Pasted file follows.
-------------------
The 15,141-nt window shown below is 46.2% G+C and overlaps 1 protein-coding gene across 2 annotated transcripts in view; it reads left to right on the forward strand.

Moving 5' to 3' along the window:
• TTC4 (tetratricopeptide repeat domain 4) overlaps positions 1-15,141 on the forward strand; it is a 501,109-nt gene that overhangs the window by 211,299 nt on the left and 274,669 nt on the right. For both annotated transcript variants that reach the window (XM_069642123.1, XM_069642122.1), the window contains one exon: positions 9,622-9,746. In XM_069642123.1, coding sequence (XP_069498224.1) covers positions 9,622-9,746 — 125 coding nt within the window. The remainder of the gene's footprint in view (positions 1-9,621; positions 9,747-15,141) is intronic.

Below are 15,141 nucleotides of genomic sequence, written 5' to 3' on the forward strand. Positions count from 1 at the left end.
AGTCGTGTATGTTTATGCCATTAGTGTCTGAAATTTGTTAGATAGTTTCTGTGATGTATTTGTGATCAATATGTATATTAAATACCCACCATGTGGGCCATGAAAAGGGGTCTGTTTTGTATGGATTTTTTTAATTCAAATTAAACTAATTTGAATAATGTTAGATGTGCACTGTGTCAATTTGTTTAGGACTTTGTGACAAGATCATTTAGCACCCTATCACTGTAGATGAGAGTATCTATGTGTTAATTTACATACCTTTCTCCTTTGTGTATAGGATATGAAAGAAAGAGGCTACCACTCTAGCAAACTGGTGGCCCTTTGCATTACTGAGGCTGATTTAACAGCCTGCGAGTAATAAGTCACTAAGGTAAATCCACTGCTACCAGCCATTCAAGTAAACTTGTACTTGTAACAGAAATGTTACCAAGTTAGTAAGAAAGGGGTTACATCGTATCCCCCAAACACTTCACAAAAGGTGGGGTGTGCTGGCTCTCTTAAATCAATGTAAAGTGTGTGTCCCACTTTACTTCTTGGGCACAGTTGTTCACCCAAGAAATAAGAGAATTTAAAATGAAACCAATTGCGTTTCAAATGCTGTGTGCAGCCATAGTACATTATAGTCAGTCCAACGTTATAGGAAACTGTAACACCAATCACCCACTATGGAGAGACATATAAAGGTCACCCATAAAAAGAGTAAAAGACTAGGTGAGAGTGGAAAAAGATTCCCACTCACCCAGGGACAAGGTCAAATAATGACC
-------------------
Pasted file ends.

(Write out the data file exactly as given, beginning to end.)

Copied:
The 15,141-nt window shown below is 46.2% G+C and overlaps 1 protein-coding gene across 2 annotated transcripts in view; it reads left to right on the forward strand.

Moving 5' to 3' along the window:
• TTC4 (tetratricopeptide repeat domain 4) overlaps positions 1-15,141 on the forward strand; it is a 501,109-nt gene that overhangs the window by 211,299 nt on the left and 274,669 nt on the right. For both annotated transcript variants that reach the window (XM_069642123.1, XM_069642122.1), the window contains one exon: positions 9,622-9,746. In XM_069642123.1, coding sequence (XP_069498224.1) covers positions 9,622-9,746 — 125 coding nt within the window. The remainder of the gene's footprint in view (positions 1-9,621; positions 9,747-15,141) is intronic.

Below are 15,141 nucleotides of genomic sequence, written 5' to 3' on the forward strand. Positions count from 1 at the left end.
AGTCGTGTATGTTTATGCCATTAGTGTCTGAAATTTGTTAGATAGTTTCTGTGATGTATTTGTGATCAATATGTATATTAAATACCCACCATGTGGGCCATGAAAAGGGGTCTGTTTTGTATGGATTTTTTTAATTCAAATTAAACTAATTTGAATAATGTTAGATGTGCACTGTGTCAATTTGTTTAGGACTTTGTGACAAGATCATTTAGCACCCTATCACTGTAGATGAGAGTATCTATGTGTTAATTTACATACCTTTCTCCTTTGTGTATAGGATATGAAAGAAAGAGGCTACCACTCTAGCAAACTGGTGGCCCTTTGCATTACTGAGGCTGATTTAACAGCCTGCGAGTAATAAGTCACTAAGGTAAATCCACTGCTACCAGCCATTCAAGTAAACTTGTACTTGTAACAGAAATGTTACCAAGTTAGTAAGAAAGGGGTTACATCGTATCCCCCAAACACTTCACAAAAGGTGGGGTGTGCTGGCTCTCTTAAATCAATGTAAAGTGTGTGTCCCACTTTACTTCTTGGGCACAGTTGTTCACCCAAGAAATAAGAGAATTTAAAATGAAACCAATTGCGTTTCAAATGCTGTGTGCAGCCATAGTACATTATAGTCAGTCCAACGTTATAGGAAACTGTAACACCAATCACCCACTATGGAGAGACATATAAAGGTCACCCATAAAAAGAGTAAAAGACTAGGTGAGAGTGGAAAAAGATTCCCACTCACCCAGGGACAAGGTCAAATAATGACC